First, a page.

Nvidia’s not providing any additional architectural details about the new “GP102” processor beating at the heart of the Titan X. ROP and texture-unit counts aren’t being disclosed.
So what does that mean in terms of pure performance? Nvidia says the Titan X Pascal will offer 60 percent greater performance than the previous Titan X. Considering that the GTX 1080 offered 25 to 30 percent greater performance than the last-gen Titan X, the new Titan X will likely offer about 30 percent higher frame rates than the GTX 1080. While we won’t know for sure until we get our grubby paws on the card, there’s a pretty decent chance that the Titan X Pascal will be able to play many of today’s top games at damned near 60fps with high settings at 4K resolution.
If that winds up being true, it’ll be a major milestone. While the original Titan X, GTX 980 Ti, and Radeon Fury X can all play games at 4K, doing so often requires graphical compromise and a FreeSync or G-Sync monitor to smooth out a sub-60fps frame rate. And get this: You can run two Titan X Pascal cards in a single system with Nvidia’s new SLI HB bridge—the hard bridge pictured below. That was a necessity for our Titan X SLI performance preview.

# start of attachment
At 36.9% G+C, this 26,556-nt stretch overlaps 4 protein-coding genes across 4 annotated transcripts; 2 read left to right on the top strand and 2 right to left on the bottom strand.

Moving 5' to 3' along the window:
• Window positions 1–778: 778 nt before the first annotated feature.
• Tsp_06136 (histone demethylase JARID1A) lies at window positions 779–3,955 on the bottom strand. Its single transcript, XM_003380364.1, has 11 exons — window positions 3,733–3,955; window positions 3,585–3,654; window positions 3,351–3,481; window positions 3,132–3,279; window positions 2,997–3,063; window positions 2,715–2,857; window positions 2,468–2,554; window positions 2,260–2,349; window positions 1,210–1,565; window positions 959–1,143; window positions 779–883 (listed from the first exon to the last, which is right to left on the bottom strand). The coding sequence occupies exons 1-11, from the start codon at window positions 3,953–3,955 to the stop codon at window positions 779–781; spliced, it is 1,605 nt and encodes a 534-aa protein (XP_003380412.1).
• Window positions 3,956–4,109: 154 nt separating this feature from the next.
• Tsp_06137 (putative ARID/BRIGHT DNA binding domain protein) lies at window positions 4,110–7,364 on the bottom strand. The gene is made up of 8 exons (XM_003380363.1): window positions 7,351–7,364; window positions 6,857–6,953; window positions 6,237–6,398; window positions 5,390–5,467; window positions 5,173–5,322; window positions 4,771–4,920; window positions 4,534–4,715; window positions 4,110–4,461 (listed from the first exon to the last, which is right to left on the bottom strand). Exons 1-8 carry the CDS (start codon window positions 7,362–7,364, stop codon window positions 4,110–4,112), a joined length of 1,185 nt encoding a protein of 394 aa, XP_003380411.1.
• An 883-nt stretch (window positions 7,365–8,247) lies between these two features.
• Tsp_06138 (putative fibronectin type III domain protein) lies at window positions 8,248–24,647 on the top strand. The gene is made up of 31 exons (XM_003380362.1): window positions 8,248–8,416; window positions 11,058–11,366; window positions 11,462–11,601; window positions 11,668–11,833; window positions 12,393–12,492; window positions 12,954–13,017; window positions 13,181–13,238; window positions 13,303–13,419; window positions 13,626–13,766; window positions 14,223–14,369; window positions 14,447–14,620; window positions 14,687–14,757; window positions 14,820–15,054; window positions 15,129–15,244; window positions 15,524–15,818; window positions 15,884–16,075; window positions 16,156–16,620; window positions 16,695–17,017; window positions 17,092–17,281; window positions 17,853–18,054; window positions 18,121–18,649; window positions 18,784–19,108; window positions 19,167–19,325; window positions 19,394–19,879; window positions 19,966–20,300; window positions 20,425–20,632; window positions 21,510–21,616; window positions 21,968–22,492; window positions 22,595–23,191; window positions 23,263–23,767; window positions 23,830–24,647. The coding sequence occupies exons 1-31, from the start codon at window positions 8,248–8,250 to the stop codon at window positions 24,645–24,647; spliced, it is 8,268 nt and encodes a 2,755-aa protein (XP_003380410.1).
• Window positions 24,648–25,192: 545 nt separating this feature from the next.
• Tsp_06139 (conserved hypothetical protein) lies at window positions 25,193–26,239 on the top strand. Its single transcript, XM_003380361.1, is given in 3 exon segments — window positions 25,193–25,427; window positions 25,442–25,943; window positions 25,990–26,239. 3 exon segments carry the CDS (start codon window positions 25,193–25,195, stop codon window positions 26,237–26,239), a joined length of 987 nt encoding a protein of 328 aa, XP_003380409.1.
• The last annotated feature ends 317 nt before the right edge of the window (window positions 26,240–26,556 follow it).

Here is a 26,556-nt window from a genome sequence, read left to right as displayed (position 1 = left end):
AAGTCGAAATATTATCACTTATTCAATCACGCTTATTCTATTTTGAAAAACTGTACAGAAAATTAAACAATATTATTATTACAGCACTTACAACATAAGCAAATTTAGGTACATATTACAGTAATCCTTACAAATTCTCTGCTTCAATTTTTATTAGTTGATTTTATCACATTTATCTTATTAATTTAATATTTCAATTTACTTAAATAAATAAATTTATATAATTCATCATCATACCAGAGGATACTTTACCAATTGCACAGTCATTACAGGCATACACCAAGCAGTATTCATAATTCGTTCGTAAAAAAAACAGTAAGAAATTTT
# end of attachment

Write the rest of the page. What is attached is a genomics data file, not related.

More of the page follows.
Despite pushing far more pixels, the Titan X Pascal still draws the same 250 watts of power as the original Titan X, sipping the juice through 8-pin and 6-pin power connectors. The two-slot card measures 10.5-inches long by 4.376-inches wide, and features the same connections as the GTX 1080: DVI-D, an HDMI 2.0b port, and three DisplayPort 1.4 connections. The new Titan features the same vapor chamber cooling with a blower-style fan as the GTX 1080, along with a similarly angular metal shroud—though the Titan X Pascal’s is all black, rather than silver.
The Titan X Pascal also packs all the various new features rolled out with Pascal, including simultaneous multi-projection, asynchronous compute enhancements, the Ansel super-screenshot tool, Fast Sync, GPU Boost 3.0, and more. You can read about all of the Pascal GPU’s fresh goods in detail in our GTX 1080 review.
Price and availability
Though it’s pretty safe to say that the Titan X Pascal will be a beast of a gaming card, I’d recommend—as always—holding off on buying one until you’re able to read in-depth reviews of its performance.
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